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BURSTING POINT: Analysts argue China’s bubble will burst like Japan’s did in the 1980s

chinabubbleburst

Studying the lessons from Japan’s lost decade(s) is key for anyone seeking to understand today’s post-bubble world. But a closer reading of Japan’s financial history illuminates today’s China far more. In the early 1980s, on the eve of its financial liberalisation, Japan was the rising power from the East set to overtake the West. Younger and growing rapidly, it was still a decade away from its climactic and catastrophic bubble peak. This is where China is now.

Japan’s deflationary experience since its bubble burst haunts policy makers and investors, who are confronted with a bewildering range of theories explaining what has gone wrong and how a similar scenario can or can’t be avoided.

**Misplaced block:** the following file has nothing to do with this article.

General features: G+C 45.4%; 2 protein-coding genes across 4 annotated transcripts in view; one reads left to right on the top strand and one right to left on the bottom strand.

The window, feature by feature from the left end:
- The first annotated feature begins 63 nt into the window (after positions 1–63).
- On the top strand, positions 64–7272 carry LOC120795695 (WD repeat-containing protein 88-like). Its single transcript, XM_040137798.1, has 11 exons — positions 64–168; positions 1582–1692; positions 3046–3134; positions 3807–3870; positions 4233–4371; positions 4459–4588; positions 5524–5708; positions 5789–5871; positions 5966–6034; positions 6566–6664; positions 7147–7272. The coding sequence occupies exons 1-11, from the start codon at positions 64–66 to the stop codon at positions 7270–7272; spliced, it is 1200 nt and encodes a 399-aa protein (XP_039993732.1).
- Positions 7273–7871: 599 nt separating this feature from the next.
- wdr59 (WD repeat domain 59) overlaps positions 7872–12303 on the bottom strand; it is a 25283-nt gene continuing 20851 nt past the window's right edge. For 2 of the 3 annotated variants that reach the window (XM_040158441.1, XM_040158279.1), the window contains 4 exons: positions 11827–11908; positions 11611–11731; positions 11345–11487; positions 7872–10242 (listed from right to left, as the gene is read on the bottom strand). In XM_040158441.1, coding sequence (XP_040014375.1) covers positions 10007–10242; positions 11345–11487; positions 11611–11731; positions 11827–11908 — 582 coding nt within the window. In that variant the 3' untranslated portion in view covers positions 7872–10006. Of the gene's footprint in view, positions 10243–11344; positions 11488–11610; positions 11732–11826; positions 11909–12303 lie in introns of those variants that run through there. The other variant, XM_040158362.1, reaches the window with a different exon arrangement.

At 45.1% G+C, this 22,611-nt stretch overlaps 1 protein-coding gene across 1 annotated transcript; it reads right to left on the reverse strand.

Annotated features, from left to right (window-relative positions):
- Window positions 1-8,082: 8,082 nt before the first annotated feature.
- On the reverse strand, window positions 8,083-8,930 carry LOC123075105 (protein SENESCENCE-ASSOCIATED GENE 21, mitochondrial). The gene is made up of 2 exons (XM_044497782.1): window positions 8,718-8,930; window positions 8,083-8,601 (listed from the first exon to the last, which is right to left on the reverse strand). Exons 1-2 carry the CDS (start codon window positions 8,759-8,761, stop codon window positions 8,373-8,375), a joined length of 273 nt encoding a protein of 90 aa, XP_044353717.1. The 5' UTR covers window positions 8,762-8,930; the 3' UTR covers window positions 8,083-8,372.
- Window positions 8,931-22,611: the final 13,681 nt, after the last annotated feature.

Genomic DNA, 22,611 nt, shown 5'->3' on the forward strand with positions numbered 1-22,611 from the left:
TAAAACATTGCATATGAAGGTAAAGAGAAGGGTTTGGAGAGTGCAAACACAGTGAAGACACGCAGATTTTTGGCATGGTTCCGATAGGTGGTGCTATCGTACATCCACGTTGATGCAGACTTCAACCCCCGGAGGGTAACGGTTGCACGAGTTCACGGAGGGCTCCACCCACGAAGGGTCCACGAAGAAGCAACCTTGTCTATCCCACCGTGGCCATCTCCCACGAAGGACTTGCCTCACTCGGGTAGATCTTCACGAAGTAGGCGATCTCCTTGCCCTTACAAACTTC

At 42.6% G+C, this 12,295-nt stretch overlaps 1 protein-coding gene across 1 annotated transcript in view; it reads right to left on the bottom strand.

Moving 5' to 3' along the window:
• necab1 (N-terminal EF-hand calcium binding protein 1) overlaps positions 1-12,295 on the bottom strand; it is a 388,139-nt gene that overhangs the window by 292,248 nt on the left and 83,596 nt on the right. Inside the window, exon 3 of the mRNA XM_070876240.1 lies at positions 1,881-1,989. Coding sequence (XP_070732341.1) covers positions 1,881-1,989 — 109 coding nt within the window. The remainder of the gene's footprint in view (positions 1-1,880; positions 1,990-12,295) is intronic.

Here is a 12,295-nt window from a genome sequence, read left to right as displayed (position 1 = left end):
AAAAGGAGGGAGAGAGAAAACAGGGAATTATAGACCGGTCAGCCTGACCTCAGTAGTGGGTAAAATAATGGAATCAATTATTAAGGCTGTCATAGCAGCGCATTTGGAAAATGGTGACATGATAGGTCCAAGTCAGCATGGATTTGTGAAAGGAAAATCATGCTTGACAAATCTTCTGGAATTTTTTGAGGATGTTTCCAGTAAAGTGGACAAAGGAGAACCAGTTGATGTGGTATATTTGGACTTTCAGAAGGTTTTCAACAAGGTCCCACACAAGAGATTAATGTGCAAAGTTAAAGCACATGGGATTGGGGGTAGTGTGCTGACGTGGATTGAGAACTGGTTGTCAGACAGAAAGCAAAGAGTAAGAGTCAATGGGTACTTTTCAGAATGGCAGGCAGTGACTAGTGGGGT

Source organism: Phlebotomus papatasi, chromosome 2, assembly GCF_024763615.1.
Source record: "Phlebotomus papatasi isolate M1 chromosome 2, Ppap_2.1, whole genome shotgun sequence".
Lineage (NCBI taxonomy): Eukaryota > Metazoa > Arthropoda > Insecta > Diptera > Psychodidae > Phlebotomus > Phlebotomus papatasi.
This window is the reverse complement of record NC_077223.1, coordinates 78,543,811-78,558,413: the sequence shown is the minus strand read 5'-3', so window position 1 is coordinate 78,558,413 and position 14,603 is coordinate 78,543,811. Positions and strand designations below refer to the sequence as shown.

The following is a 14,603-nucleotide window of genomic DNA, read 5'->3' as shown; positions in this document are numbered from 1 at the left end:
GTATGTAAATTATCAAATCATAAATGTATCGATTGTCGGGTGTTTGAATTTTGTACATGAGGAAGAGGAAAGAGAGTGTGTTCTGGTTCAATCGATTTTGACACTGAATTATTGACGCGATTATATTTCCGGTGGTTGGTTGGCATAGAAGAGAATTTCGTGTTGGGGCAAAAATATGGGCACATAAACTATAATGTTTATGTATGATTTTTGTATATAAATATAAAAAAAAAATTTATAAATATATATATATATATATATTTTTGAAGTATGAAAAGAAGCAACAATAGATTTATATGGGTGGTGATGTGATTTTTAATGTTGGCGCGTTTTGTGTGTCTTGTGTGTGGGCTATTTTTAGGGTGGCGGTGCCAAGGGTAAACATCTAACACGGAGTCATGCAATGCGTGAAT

But the real cause of Japan’ss deflation is probably more demographic than debt-related. If so, maybe we should be more worried about the side-effects of an ongoing stimulus overdose aimed at reviving the dead, rather than fighting a more ordinary bout of flu.

Japan has been the first industrial economy to begin demographic contraction. Indeed, thanks to Deng Xiaoping’s 1979 one child policy, China will soon face the same problem.

But it is unlikely China will suffer the same immediate fate. In fact, further reflection on the similarities between China and Japan leads one to realise that many of the challenges confronting China today have already been faced by Japan, demography being only one.

From the strained currency diplomacy to the accusation of favouring exports over domestic demand, from the Western marvelling at “Confucian capitalism” to the sense of inevitability about the rising of a great power in the East … all were as true for Japan 30 years ago as they are of China today.